Building muscle in a healthy, efficient manner poses a formidable challenge to the busy people of today's world. Unhealthy diet crazes, overpriced workout machines, and damaging diet pills have all skyrocketed in production because of this; sleazy businessmen everywhere aim to profit off of whatever is in high demand. Fitness, or at least the appearance of fitness, is in high demand. However, there are healthy, realistic ways to accomplish this: proper nutrition, ample exercise, and adequate sleep.
Protein is key to building muscle, and there are five high quality sources at affordable prices. Canned tuna is very inexpensive and essentially pure protein. But always purchase the variety stored in water, not oil, as fats should be kept to a minimum. Tuna salad, made with mustard and light mayonnaise with some romaine is a tasty way to utilize this protein. Vegan mayonnaise is particularly good to use, as this is virtually fat-free, low in cholesterol and surprisingly tastes great, but it is on the expensive side
Making it into a sandwich with high fiber, high protein multi-grain bread (it does exist) will add some healthy complex carbohydrates if necessary. Eggs are a fantastic source, however, the yolks are very high in fat, so discretion is advised on how frequently the yolks are used. They should not be entirely avoided, as they are also a source of vitamins and minerals.
Protein powders are the cheapest, but soy is not recommended. Instead, try combining rice and pea powders; this ensures all amino acids are being consumed. Other non-animal sources, when combined, will aid the goal. Rice and beans work well, also providing fiber and complex carbohydrates. Black beans are highly recommended as they are rich in antioxidants.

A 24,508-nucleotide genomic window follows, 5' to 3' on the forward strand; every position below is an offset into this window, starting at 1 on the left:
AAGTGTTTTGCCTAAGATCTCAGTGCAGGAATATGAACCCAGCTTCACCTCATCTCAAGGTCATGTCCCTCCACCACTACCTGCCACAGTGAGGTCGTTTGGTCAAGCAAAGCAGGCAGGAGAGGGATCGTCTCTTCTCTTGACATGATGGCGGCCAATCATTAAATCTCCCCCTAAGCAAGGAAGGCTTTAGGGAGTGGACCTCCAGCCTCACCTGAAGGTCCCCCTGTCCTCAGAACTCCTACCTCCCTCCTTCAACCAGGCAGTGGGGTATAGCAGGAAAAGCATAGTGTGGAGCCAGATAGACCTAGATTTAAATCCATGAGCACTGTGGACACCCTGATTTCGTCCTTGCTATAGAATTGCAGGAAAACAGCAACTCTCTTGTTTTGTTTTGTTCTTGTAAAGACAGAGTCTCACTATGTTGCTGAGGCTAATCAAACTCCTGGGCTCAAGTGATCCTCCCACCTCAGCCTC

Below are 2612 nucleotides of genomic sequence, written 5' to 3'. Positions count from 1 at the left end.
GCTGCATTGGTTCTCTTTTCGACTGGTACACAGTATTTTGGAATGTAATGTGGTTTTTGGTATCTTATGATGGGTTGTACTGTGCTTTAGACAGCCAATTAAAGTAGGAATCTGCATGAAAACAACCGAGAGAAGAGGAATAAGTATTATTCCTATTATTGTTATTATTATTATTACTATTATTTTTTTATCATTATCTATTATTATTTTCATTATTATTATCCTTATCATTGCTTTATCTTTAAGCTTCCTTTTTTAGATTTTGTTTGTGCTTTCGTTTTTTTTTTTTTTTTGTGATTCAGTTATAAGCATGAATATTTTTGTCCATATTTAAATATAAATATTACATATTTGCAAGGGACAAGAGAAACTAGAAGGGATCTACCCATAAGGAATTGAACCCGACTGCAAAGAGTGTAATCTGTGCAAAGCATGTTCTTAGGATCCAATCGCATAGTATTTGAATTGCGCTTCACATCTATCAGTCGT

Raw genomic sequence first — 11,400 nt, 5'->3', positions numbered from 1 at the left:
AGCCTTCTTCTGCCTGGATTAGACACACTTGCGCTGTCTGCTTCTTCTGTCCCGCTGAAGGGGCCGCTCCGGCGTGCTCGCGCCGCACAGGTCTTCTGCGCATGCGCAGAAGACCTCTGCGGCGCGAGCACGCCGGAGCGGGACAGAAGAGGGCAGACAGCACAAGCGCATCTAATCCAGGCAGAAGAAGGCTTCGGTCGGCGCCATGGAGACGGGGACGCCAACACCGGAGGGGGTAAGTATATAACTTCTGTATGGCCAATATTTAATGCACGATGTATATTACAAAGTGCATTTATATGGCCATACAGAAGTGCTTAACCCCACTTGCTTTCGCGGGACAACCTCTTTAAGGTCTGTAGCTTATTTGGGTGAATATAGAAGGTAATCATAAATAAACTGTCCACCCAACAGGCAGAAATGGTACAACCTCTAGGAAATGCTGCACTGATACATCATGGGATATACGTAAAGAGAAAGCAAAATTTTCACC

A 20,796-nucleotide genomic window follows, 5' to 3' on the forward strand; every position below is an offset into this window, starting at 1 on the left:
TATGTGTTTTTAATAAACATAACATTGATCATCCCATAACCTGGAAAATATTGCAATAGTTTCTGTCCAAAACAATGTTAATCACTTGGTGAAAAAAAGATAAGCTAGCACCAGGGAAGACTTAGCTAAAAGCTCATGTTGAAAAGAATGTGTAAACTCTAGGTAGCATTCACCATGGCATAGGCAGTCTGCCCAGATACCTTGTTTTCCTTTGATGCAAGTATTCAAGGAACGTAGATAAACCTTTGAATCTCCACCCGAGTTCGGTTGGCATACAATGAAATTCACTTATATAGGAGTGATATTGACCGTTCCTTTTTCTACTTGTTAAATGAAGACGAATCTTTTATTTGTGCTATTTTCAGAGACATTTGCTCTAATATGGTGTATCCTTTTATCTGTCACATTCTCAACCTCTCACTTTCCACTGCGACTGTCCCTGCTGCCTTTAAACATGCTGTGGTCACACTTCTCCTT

But of course, exercise is crucial as well. A balanced program is recommended, however, the design is mostly dependent on the muscle group in question. Most programs consist solely of compound exercises, with perhaps a few isolation techniques. This is because unless there is a specific problem area, all muscles should be built up equally. However, it is important that cardiovascular exercises are incorporated not just because a strong heart is healthy, but because it will increase endurance. Still, this is a personal decision and so long as there is consistent exercise, there will be muscle.
Many fail to consider that sleep is important, too. Sleep-deprivation causes the metabolism to slow down, which means more calories are stored as fat. A slower metabolism than one is used to also means that if they are not paying attention, they will not notice when they get hungry. One might accidentally go for long periods of time without eating, and the body will begin to eat the muscle out of starvation. Also, when the body finally is given food, it will quickly be converted to fat to create a reserve in case it has to go too long without sustenance again. Sleep-deprivation also reduces the body's ability to convert fat to muscle.
Building muscle does not mean no carbohydrates; it does not require ridiculous workout machines, it does not need steroids or life-draining, fat-burning, muscle-building miracle pills. All it takes is consistency. A healthy diet, exercise, and sleep regimen will produce satisfactory results for the purpose it was originally intended: fitness.
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